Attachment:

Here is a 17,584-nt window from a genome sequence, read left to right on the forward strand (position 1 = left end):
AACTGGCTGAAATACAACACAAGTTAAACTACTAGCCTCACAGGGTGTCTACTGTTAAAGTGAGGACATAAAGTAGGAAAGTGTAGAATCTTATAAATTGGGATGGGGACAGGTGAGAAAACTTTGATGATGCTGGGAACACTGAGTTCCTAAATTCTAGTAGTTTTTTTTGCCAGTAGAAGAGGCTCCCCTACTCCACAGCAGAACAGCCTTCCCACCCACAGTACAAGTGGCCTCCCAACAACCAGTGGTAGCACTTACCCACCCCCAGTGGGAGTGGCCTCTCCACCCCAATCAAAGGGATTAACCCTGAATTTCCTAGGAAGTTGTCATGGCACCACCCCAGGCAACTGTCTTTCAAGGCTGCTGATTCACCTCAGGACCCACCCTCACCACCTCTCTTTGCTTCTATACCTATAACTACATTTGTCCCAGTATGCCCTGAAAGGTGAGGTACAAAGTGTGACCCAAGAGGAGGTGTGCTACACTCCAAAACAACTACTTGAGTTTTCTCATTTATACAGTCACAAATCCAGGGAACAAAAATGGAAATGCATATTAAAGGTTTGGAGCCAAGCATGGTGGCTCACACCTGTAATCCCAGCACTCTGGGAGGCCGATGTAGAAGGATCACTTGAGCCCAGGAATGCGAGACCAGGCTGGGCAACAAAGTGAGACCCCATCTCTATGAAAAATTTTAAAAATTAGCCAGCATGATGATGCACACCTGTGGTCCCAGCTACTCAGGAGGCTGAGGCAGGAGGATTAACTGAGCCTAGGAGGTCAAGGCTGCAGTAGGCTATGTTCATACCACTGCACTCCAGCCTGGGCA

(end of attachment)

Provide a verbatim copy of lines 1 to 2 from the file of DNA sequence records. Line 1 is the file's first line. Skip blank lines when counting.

Here is a 17,584-nt window from a genome sequence, read left to right on the forward strand (position 1 = left end):
AACTGGCTGAAATACAACACAAGTTAAACTACTAGCCTCACAGGGTGTCTACTGTTAAAGTGAGGACATAAAGTAGGAAAGTGTAGAATCTTATAAATTGGGATGGGGACAGGTGAGAAAACTTTGATGATGCTGGGAACACTGAGTTCCTAAATTCTAGTAGTTTTTTTTGCCAGTAGAAGAGGCTCCCCTACTCCACAGCAGAACAGCCTTCCCACCCACAGTACAAGTGGCCTCCCAACAACCAGTGGTAGCACTTACCCACCCCCAGTGGGAGTGGCCTCTCCACCCCAATCAAAGGGATTAACCCTGAATTTCCTAGGAAGTTGTCATGGCACCACCCCAGGCAACTGTCTTTCAAGGCTGCTGATTCACCTCAGGACCCACCCTCACCACCTCTCTTTGCTTCTATACCTATAACTACATTTGTCCCAGTATGCCCTGAAAGGTGAGGTACAAAGTGTGACCCAAGAGGAGGTGTGCTACACTCCAAAACAACTACTTGAGTTTTCTCATTTATACAGTCACAAATCCAGGGAACAAAAATGGAAATGCATATTAAAGGTTTGGAGCCAAGCATGGTGGCTCACACCTGTAATCCCAGCACTCTGGGAGGCCGATGTAGAAGGATCACTTGAGCCCAGGAATGCGAGACCAGGCTGGGCAACAAAGTGAGACCCCATCTCTATGAAAAATTTTAAAAATTAGCCAGCATGATGATGCACACCTGTGGTCCCAGCTACTCAGGAGGCTGAGGCAGGAGGATTAACTGAGCCTAGGAGGTCAAGGCTGCAGTAGGCTATGTTCATACCACTGCACTCCAGCCTGGGCA